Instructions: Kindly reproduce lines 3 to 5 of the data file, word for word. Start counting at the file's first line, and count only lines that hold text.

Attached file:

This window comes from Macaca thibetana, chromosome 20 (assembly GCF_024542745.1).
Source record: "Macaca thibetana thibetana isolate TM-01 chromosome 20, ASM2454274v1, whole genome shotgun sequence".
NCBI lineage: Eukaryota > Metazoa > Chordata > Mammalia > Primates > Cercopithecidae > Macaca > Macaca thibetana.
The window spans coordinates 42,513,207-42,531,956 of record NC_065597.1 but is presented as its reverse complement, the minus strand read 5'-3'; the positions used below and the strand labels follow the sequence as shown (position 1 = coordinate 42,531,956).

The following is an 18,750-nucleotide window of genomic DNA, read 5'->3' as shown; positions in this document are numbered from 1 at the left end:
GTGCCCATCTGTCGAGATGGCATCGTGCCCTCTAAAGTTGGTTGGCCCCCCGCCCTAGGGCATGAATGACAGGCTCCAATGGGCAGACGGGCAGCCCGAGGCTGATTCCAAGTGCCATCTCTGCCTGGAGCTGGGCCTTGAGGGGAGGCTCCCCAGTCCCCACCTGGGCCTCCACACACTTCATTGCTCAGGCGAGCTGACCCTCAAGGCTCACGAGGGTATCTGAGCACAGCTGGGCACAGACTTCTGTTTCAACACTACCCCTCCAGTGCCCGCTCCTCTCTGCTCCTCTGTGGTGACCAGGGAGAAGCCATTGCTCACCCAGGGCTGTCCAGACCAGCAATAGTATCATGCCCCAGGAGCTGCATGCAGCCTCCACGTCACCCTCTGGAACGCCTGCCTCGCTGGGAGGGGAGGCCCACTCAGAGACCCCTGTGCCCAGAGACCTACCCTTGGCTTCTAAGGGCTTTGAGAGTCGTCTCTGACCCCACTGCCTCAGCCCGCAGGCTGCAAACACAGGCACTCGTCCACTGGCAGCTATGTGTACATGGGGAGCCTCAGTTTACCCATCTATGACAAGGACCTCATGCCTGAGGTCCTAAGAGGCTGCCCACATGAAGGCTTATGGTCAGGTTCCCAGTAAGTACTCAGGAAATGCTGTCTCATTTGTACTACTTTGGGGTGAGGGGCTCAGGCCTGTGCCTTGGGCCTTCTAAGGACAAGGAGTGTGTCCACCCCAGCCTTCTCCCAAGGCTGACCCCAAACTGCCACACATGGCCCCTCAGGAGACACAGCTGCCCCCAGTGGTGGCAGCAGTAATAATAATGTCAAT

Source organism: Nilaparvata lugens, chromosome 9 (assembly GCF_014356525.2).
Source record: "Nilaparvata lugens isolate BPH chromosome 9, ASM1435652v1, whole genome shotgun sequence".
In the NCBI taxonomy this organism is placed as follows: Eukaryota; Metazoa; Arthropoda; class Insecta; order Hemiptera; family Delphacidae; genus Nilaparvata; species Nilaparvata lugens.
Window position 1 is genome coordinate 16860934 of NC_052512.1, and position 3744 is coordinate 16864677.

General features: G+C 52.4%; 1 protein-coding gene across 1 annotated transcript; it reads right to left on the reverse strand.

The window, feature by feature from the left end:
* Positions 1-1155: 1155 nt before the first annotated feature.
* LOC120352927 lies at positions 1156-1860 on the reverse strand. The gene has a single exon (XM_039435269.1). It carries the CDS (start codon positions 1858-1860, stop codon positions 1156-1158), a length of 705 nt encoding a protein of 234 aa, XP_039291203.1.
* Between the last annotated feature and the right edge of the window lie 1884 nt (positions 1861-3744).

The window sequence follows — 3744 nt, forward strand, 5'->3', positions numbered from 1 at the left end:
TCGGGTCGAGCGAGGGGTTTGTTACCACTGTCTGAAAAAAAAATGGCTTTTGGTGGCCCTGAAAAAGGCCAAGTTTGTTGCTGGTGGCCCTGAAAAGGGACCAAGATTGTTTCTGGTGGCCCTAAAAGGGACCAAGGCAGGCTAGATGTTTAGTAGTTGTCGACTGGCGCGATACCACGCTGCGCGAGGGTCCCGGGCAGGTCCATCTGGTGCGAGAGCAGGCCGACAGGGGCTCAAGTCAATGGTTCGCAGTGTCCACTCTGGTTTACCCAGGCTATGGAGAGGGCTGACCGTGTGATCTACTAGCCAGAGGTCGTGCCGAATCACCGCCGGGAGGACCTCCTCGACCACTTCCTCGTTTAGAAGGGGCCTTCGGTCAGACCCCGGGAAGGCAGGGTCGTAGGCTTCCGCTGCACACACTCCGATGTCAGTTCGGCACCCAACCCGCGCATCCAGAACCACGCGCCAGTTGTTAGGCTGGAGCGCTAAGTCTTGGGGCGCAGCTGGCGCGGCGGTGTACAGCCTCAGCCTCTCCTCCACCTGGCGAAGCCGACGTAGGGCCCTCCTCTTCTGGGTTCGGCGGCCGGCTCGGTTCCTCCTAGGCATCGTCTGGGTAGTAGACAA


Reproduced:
NCBI lineage: Eukaryota > Metazoa > Chordata > Mammalia > Primates > Cercopithecidae > Macaca > Macaca thibetana.
The window spans coordinates 42,513,207-42,531,956 of record NC_065597.1 but is presented as its reverse complement, the minus strand read 5'-3'; the positions used below and the strand labels follow the sequence as shown (position 1 = coordinate 42,531,956).

The following is an 18,750-nucleotide window of genomic DNA, read 5'->3' as shown; positions in this document are numbered from 1 at the left end: